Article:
Ghost hunting at Port Arthur
A brief history
From 1833 to 1877, Port Arthur—named after George Arthur, the Lieutenant Governor of Van Diemen’s Land at the time—served as a penal colony for convicted British criminals. The settlement, located on the Tasman Peninsula, was connected to the mainland via Eaglehawk Neck, a 30m-wide strip of land allegedly fenced and guarded by soldiers, man traps and half-starved dogs. If that wasn’t enough of a deterrent, the rough waters surrounding the peninsula were rumoured to be shark-infested.
Despite pioneering a new, enlightened treatment of imprisonment—that of psychological, rather than corporal, punishment—Port Arthur was still in reality as harsh and unforgiving as any penal settlement. Some tales suggest that prisoners committed murder (an offence punishable by death) just to escape the desolation of life at the camp. The Isle of the Dead, a cemetery adjacent to Port Arthur, was the destination for all who died inside the prison camps. A total of 1646 graves are recorded to exist there, a stark reminder of the brutality of the institution.
The prison closed in 1877 and much of the property was put up for auction. Lingering tales of prisoners and ghost sightings lay like an ever-present mist upon the grounds and ensured enduring interest in the site. Many saw the potential for a booming tourism industry. It wasn’t until the 1970s that funding was received to preserve the site due to its historical significance. Today, Port Arthur is Tasmania’s top tourist destination.
Port Arthur Historic Site offers visitors a range of tours and activities. A Site Entry pass provides daytime admission for two consecutive days (Adult $37, Child $17) but you’ll want to stick around come nightfall for an experience that will likely stay with you for years to come.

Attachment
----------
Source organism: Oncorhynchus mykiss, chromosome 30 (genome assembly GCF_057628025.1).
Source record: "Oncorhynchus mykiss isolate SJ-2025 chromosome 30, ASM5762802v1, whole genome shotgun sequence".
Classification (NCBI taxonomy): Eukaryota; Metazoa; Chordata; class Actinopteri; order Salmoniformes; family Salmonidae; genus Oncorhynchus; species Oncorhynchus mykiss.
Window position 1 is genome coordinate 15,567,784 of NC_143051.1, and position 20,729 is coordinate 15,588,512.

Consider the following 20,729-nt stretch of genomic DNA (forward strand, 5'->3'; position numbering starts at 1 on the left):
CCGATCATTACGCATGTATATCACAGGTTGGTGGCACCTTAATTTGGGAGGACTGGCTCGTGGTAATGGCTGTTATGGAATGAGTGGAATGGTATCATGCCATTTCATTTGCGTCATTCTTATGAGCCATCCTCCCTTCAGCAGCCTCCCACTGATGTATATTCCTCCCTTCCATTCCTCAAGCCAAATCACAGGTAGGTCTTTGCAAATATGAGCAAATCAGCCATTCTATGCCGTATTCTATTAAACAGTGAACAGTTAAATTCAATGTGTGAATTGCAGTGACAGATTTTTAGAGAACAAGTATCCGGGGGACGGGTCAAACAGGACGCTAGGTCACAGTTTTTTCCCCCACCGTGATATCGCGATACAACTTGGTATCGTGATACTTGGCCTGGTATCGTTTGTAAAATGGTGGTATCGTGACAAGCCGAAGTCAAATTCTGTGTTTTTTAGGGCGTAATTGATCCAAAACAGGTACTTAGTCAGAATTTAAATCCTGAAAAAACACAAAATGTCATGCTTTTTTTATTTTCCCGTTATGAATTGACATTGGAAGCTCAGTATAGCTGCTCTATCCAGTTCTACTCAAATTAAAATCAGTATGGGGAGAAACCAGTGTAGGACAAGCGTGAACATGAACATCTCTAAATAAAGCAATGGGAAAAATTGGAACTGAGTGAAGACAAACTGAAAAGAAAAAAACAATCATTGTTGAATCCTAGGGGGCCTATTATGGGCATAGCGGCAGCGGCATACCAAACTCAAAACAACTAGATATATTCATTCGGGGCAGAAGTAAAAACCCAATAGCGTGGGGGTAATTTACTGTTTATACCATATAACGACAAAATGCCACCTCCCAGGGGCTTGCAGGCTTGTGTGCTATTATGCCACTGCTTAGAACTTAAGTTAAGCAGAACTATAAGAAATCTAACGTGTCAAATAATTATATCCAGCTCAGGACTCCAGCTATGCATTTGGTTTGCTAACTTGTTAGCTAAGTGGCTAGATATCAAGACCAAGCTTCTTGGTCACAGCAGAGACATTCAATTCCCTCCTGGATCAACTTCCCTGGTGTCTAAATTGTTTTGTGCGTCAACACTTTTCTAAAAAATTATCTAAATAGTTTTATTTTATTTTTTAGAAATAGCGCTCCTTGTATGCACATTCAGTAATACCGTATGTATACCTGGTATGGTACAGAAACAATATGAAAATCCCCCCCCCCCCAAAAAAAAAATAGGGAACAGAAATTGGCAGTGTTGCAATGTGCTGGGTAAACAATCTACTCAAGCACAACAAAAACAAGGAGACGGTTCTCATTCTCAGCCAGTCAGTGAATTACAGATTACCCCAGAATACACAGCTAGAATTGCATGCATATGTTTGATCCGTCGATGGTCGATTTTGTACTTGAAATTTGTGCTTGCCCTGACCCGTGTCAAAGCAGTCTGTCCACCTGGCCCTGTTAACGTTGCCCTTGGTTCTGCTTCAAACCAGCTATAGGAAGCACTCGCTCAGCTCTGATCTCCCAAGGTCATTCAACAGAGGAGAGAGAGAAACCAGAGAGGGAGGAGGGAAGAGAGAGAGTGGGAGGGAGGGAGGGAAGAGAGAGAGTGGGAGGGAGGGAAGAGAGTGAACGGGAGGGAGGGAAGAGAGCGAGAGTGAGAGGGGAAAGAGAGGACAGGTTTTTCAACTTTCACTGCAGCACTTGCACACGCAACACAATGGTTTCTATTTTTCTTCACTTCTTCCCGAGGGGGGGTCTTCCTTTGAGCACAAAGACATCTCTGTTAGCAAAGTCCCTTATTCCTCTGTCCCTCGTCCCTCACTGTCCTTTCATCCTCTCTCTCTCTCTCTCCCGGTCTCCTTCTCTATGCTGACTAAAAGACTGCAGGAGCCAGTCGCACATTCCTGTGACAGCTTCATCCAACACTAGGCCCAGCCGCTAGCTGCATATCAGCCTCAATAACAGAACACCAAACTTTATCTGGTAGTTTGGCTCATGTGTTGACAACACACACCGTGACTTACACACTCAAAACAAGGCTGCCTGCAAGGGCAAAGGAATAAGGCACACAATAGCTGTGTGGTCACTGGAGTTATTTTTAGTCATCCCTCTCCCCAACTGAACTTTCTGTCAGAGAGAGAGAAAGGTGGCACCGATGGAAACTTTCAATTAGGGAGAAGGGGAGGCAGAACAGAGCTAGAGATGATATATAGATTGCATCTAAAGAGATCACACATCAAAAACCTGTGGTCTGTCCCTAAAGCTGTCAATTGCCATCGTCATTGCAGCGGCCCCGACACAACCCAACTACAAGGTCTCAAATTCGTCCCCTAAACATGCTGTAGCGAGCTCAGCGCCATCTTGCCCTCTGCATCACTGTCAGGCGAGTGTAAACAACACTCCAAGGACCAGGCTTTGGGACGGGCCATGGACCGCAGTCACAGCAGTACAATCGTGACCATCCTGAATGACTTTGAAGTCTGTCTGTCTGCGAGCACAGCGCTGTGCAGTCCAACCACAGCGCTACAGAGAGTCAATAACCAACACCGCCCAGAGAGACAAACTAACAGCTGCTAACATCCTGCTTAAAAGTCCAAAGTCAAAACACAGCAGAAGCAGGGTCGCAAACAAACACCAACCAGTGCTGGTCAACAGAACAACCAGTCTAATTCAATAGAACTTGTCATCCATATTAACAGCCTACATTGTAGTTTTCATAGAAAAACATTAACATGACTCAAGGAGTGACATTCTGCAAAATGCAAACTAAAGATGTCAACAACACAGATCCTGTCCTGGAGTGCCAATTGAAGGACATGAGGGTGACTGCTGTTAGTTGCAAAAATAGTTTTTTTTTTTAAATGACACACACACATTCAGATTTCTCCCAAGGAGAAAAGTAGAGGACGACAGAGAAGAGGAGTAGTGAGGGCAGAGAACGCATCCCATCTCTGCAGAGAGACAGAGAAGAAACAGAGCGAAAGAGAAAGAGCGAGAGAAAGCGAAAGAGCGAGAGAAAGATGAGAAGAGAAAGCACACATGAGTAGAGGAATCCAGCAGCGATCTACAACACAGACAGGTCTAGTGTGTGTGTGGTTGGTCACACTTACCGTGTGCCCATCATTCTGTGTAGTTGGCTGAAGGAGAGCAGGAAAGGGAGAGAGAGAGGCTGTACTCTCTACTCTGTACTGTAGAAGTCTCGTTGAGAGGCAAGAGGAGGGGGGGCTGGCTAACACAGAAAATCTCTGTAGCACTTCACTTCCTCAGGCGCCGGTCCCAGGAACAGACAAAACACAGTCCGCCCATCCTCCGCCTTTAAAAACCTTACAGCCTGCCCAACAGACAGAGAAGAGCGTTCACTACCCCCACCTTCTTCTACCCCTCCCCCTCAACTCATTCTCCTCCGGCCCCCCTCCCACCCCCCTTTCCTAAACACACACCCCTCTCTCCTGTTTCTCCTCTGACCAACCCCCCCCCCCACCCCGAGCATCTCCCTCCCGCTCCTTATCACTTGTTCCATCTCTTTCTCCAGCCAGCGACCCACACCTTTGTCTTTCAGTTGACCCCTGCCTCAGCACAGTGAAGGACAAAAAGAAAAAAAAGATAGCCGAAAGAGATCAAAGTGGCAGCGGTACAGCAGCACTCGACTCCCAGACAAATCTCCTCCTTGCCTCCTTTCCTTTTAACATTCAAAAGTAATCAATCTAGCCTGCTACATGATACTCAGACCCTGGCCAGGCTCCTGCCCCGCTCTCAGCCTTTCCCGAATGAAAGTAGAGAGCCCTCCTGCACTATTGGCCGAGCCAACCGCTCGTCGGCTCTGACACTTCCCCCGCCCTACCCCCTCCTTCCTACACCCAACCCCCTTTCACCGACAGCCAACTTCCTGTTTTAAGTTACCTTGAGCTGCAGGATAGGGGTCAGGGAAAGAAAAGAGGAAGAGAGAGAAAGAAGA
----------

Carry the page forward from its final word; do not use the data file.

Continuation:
Each evening at 6:00pm and 8:00pm, black-cloaked figures round up the brave souls remaining and lead them on a 90-minute tour through the darkened grounds, illuminating the way with the soft glow of lanterns and spine-tingling tales of the paranormal presence at Port Arthur. The guides’ rich storytelling reveal bizarre occurrences during Port Arthur's history, baffling and alarming convicts, free settlers, soldiers and today's visitors alike.
The 90-minute tour covers a distance of two kilometres, 30 per cent of which is wheelchair accessible. The tours depart every evening except Christmas night, are not cancelled for rain (for safety reasons, umbrellas are not permitted) and are not suitable for young children. Bring along a warm jacket, comfortable walking shoes—and steady nerves.
For those looking to crank things up a notch, Port Arthur offers something else equally terrifying and unique—the adults-only Paranormal Investigation Experience. With ghost hunting equipment at your disposal—not to mention a degree of rational skepticism and perhaps a racing heart—you’ll conduct your own paranormal investigations throughout various buildings at the Port Arthur Historic Site. Each guided tour is limited to just 12 people and the investigation experience lasts approximately three hours, starting at 7:00pm in winter and 9:00pm in summer.